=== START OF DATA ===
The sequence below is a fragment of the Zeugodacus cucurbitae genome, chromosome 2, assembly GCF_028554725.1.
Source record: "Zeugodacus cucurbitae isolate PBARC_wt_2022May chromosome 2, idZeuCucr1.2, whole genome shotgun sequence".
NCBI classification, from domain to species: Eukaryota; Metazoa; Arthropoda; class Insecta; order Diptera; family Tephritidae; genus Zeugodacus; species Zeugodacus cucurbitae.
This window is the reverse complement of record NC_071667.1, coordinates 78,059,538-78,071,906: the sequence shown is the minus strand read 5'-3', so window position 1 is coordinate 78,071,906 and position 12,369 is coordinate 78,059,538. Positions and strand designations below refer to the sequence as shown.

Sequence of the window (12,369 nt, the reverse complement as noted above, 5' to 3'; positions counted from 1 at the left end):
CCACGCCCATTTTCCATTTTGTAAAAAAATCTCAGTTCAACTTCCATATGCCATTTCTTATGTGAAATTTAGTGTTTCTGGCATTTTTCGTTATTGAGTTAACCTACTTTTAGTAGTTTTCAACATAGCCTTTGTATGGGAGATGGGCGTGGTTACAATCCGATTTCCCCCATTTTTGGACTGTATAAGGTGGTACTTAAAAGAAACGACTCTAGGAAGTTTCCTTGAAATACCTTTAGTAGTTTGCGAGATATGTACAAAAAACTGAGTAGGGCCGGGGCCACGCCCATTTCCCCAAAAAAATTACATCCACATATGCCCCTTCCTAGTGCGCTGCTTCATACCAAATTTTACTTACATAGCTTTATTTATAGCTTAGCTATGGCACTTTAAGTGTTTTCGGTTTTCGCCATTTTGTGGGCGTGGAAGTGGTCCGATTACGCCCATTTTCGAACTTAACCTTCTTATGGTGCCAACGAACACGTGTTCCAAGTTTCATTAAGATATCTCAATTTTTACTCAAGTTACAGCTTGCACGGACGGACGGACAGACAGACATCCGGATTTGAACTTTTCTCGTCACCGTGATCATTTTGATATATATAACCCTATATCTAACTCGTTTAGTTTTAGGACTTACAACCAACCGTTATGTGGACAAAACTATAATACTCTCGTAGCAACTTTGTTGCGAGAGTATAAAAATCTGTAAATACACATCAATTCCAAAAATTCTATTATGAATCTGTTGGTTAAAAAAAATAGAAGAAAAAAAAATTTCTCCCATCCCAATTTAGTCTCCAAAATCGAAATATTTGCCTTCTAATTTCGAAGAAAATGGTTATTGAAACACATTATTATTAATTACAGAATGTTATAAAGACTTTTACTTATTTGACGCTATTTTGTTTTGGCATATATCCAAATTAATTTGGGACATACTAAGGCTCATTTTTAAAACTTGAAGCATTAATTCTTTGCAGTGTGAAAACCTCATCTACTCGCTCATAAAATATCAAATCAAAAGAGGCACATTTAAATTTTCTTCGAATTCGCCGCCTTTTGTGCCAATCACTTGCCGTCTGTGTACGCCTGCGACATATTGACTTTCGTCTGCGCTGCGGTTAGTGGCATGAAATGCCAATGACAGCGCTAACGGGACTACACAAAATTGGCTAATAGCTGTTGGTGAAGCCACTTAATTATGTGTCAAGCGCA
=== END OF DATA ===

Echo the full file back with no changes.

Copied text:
The sequence below is a fragment of the Zeugodacus cucurbitae genome, chromosome 2, assembly GCF_028554725.1.
Source record: "Zeugodacus cucurbitae isolate PBARC_wt_2022May chromosome 2, idZeuCucr1.2, whole genome shotgun sequence".
NCBI classification, from domain to species: Eukaryota; Metazoa; Arthropoda; class Insecta; order Diptera; family Tephritidae; genus Zeugodacus; species Zeugodacus cucurbitae.
This window is the reverse complement of record NC_071667.1, coordinates 78,059,538-78,071,906: the sequence shown is the minus strand read 5'-3', so window position 1 is coordinate 78,071,906 and position 12,369 is coordinate 78,059,538. Positions and strand designations below refer to the sequence as shown.

Sequence of the window (12,369 nt, the reverse complement as noted above, 5' to 3'; positions counted from 1 at the left end):
CCACGCCCATTTTCCATTTTGTAAAAAAATCTCAGTTCAACTTCCATATGCCATTTCTTATGTGAAATTTAGTGTTTCTGGCATTTTTCGTTATTGAGTTAACCTACTTTTAGTAGTTTTCAACATAGCCTTTGTATGGGAGATGGGCGTGGTTACAATCCGATTTCCCCCATTTTTGGACTGTATAAGGTGGTACTTAAAAGAAACGACTCTAGGAAGTTTCCTTGAAATACCTTTAGTAGTTTGCGAGATATGTACAAAAAACTGAGTAGGGCCGGGGCCACGCCCATTTCCCCAAAAAAATTACATCCACATATGCCCCTTCCTAGTGCGCTGCTTCATACCAAATTTTACTTACATAGCTTTATTTATAGCTTAGCTATGGCACTTTAAGTGTTTTCGGTTTTCGCCATTTTGTGGGCGTGGAAGTGGTCCGATTACGCCCATTTTCGAACTTAACCTTCTTATGGTGCCAACGAACACGTGTTCCAAGTTTCATTAAGATATCTCAATTTTTACTCAAGTTACAGCTTGCACGGACGGACGGACAGACAGACATCCGGATTTGAACTTTTCTCGTCACCGTGATCATTTTGATATATATAACCCTATATCTAACTCGTTTAGTTTTAGGACTTACAACCAACCGTTATGTGGACAAAACTATAATACTCTCGTAGCAACTTTGTTGCGAGAGTATAAAAATCTGTAAATACACATCAATTCCAAAAATTCTATTATGAATCTGTTGGTTAAAAAAAATAGAAGAAAAAAAAATTTCTCCCATCCCAATTTAGTCTCCAAAATCGAAATATTTGCCTTCTAATTTCGAAGAAAATGGTTATTGAAACACATTATTATTAATTACAGAATGTTATAAAGACTTTTACTTATTTGACGCTATTTTGTTTTGGCATATATCCAAATTAATTTGGGACATACTAAGGCTCATTTTTAAAACTTGAAGCATTAATTCTTTGCAGTGTGAAAACCTCATCTACTCGCTCATAAAATATCAAATCAAAAGAGGCACATTTAAATTTTCTTCGAATTCGCCGCCTTTTGTGCCAATCACTTGCCGTCTGTGTACGCCTGCGACATATTGACTTTCGTCTGCGCTGCGGTTAGTGGCATGAAATGCCAATGACAGCGCTAACGGGACTACACAAAATTGGCTAATAGCTGTTGGTGAAGCCACTTAATTATGTGTCAAGCGCA